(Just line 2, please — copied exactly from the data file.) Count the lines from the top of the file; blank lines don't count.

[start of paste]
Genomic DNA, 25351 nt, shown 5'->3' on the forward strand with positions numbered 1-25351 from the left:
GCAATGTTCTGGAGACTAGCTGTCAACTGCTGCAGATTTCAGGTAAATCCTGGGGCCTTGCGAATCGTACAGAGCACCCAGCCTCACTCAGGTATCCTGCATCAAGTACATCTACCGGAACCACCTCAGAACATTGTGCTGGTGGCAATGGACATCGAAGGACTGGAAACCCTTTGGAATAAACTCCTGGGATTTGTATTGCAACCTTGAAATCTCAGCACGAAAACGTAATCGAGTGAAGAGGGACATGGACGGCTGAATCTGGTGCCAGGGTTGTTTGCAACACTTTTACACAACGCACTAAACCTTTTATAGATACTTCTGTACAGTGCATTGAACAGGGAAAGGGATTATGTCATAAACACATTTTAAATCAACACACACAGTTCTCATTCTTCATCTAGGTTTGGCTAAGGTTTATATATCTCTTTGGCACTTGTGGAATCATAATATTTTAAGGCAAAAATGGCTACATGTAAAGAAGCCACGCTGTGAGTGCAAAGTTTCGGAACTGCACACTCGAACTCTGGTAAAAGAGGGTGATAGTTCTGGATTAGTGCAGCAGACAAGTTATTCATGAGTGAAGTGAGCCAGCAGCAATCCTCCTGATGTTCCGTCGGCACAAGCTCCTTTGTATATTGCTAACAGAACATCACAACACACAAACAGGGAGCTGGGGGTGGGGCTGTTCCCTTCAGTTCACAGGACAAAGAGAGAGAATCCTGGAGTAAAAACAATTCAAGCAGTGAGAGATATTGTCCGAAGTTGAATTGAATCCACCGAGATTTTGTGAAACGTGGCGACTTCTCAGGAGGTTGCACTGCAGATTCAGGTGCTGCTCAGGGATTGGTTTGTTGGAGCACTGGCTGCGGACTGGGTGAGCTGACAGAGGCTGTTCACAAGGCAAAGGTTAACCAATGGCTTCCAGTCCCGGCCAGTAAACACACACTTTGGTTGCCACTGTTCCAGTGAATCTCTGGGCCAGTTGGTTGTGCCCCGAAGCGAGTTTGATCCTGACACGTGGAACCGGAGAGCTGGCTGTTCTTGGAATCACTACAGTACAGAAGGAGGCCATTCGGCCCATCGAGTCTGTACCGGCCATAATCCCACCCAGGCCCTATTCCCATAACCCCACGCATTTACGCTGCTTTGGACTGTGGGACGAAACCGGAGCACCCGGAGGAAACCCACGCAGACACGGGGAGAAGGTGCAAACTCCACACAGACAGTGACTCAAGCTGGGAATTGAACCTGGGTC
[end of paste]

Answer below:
GCAATGTTCTGGAGACTAGCTGTCAACTGCTGCAGATTTCAGGTAAATCCTGGGGCCTTGCGAATCGTACAGAGCACCCAGCCTCACTCAGGTATCCTGCATCAAGTACATCTACCGGAACCACCTCAGAACATTGTGCTGGTGGCAATGGACATCGAAGGACTGGAAACCCTTTGGAATAAACTCCTGGGATTTGTATTGCAACCTTGAAATCTCAGCACGAAAACGTAATCGAGTGAAGAGGGACATGGACGGCTGAATCTGGTGCCAGGGTTGTTTGCAACACTTTTACACAACGCACTAAACCTTTTATAGATACTTCTGTACAGTGCATTGAACAGGGAAAGGGATTATGTCATAAACACATTTTAAATCAACACACACAGTTCTCATTCTTCATCTAGGTTTGGCTAAGGTTTATATATCTCTTTGGCACTTGTGGAATCATAATATTTTAAGGCAAAAATGGCTACATGTAAAGAAGCCACGCTGTGAGTGCAAAGTTTCGGAACTGCACACTCGAACTCTGGTAAAAGAGGGTGATAGTTCTGGATTAGTGCAGCAGACAAGTTATTCATGAGTGAAGTGAGCCAGCAGCAATCCTCCTGATGTTCCGTCGGCACAAGCTCCTTTGTATATTGCTAACAGAACATCACAACACACAAACAGGGAGCTGGGGGTGGGGCTGTTCCCTTCAGTTCACAGGACAAAGAGAGAGAATCCTGGAGTAAAAACAATTCAAGCAGTGAGAGATATTGTCCGAAGTTGAATTGAATCCACCGAGATTTTGTGAAACGTGGCGACTTCTCAGGAGGTTGCACTGCAGATTCAGGTGCTGCTCAGGGATTGGTTTGTTGGAGCACTGGCTGCGGACTGGGTGAGCTGACAGAGGCTGTTCACAAGGCAAAGGTTAACCAATGGCTTCCAGTCCCGGCCAGTAAACACACACTTTGGTTGCCACTGTTCCAGTGAATCTCTGGGCCAGTTGGTTGTGCCCCGAAGCGAGTTTGATCCTGACACGTGGAACCGGAGAGCTGGCTGTTCTTGGAATCACTACAGTACAGAAGGAGGCCATTCGGCCCATCGAGTCTGTACCGGCCATAATCCCACCCAGGCCCTATTCCCATAACCCCACGCATTTACGCTGCTTTGGACTGTGGGACGAAACCGGAGCACCCGGAGGAAACCCACGCAGACACGGGGAGAAGGTGCAAACTCCACACAGACAGTGACTCAAGCTGGGAATTGAACCTGGGTC